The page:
Overall design lacks cohesion, boss fights blending into boss fights, empty rooms needlessly inserted as bridging devices, and sections streaming in warriors ad nauseum. A single attack button becomes routine, and leveling the sword through found power-ups (up to an electrifying third bonus) doesn't elicit any additional gain to the attack. Even the charged, furious laser beam – crucial in conquering bosses – hits with the same puff of smoke as stock attacks. There's no sense of the damage being done.
Thundercats has to work for its license, inserting the support characters as one-offs with no defining characteristics. None of them seem to do any additional damage or carry perks over the other. Lion-O can stock three of these support sessions max, crucial in tight quarters, but it comes down to playing favorites. With time, it's easy to see levels surrounding these additional sprites, but Thundercats sticks to a basic normalcy that dies under the weight of its own monotony.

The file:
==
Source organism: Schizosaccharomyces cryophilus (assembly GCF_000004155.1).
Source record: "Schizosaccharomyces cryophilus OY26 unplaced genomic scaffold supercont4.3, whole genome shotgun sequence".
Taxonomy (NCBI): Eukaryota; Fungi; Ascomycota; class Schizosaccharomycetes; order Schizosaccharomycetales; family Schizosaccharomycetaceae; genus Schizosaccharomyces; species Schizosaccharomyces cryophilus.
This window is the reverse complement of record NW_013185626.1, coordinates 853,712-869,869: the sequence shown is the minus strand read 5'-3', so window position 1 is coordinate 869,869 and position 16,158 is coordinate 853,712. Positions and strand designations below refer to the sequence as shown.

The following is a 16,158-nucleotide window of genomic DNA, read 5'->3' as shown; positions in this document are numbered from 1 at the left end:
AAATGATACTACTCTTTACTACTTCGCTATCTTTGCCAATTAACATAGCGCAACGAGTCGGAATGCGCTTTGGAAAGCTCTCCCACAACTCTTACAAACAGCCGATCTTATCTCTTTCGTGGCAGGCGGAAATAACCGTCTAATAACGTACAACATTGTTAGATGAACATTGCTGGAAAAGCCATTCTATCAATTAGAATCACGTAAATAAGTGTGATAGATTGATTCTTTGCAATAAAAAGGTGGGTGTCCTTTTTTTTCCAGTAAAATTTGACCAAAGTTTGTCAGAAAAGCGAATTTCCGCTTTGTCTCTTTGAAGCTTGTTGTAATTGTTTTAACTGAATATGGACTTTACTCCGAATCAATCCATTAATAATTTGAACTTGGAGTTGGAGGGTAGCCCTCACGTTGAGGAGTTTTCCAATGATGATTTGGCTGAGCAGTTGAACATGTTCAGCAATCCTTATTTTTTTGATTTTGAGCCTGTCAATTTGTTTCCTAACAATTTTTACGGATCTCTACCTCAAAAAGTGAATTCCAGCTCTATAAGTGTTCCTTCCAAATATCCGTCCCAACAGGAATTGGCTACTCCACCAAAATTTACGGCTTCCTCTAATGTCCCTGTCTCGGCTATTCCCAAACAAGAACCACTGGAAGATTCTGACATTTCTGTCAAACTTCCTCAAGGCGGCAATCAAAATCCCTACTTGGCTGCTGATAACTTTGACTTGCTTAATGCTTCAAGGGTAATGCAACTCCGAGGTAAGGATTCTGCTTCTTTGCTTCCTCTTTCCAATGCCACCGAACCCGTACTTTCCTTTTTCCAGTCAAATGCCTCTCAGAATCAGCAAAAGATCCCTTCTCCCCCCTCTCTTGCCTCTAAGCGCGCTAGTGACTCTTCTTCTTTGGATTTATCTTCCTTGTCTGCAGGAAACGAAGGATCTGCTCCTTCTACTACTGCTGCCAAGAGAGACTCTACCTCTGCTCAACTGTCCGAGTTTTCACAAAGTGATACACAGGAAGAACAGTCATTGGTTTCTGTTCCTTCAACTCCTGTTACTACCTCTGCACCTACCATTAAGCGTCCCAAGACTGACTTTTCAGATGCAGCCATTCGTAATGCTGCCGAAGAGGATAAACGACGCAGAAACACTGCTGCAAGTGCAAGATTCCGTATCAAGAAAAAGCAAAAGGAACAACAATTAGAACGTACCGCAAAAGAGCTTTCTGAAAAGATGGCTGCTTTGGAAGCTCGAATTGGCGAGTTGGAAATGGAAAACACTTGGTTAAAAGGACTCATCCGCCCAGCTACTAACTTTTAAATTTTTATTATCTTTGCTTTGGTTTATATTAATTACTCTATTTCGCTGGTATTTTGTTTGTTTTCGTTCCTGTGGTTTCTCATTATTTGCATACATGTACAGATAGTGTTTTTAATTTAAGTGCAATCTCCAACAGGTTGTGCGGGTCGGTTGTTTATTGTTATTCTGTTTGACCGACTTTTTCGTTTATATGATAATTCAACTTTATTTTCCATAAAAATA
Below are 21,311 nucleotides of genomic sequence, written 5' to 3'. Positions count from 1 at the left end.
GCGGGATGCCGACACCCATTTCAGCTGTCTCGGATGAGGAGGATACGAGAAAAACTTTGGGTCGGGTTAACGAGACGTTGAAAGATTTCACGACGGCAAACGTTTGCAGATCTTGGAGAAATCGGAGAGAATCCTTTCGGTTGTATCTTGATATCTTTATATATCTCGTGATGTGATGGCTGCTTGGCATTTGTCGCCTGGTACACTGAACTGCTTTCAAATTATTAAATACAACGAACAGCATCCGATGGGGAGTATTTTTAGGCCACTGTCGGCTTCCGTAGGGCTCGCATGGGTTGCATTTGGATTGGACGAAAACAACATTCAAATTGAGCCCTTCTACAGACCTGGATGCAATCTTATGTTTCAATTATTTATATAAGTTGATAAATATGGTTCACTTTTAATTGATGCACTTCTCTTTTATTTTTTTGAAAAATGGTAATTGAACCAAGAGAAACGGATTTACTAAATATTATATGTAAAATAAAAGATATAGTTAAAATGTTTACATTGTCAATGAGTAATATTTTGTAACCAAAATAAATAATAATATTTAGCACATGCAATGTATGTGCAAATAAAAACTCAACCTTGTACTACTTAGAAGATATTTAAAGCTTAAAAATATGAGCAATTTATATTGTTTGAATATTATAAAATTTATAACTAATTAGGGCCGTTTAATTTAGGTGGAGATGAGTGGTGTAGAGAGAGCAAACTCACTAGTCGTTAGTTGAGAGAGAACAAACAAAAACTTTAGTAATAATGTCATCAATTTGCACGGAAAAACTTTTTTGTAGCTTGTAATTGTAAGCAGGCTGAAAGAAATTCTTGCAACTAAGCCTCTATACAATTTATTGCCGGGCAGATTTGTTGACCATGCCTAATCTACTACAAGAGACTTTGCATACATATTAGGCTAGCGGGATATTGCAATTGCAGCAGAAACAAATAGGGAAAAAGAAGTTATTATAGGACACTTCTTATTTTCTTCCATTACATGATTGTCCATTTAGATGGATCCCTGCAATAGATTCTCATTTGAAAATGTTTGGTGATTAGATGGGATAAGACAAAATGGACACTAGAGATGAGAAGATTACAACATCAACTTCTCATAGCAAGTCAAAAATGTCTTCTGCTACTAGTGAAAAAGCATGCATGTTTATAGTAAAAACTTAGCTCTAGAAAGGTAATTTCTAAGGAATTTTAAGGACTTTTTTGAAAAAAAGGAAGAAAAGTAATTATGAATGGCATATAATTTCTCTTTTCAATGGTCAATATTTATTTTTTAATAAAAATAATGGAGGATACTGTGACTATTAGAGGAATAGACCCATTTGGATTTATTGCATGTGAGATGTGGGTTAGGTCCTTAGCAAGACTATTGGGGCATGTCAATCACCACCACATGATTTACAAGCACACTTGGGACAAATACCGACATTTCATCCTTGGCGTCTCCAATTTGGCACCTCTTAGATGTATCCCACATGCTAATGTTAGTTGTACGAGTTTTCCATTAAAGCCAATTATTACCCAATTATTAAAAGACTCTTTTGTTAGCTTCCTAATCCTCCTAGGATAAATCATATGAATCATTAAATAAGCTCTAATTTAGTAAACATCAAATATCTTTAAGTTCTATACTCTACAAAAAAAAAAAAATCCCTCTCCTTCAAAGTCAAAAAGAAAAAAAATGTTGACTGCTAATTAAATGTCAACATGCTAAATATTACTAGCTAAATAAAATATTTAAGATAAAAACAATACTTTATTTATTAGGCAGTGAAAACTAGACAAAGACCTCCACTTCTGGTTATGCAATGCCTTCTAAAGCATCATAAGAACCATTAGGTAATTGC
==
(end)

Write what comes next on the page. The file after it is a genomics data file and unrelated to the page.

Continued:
Leaning into the retro community to ask them for a look is admirable in an era of bulky polygons and first-person views. Work was put into to ensure backdrops carry a murky palette to mimic the Genesis, and sprites have outlines that mimic many Game Boy titles. Animation is sparse for a reason, so at its most basic, Thundercats is competent. Everything closing in on those core ideas is what kills it.
Thundercats is rated E10+ (Everyone 10 and older) by the ESRB for Fantasy Violence.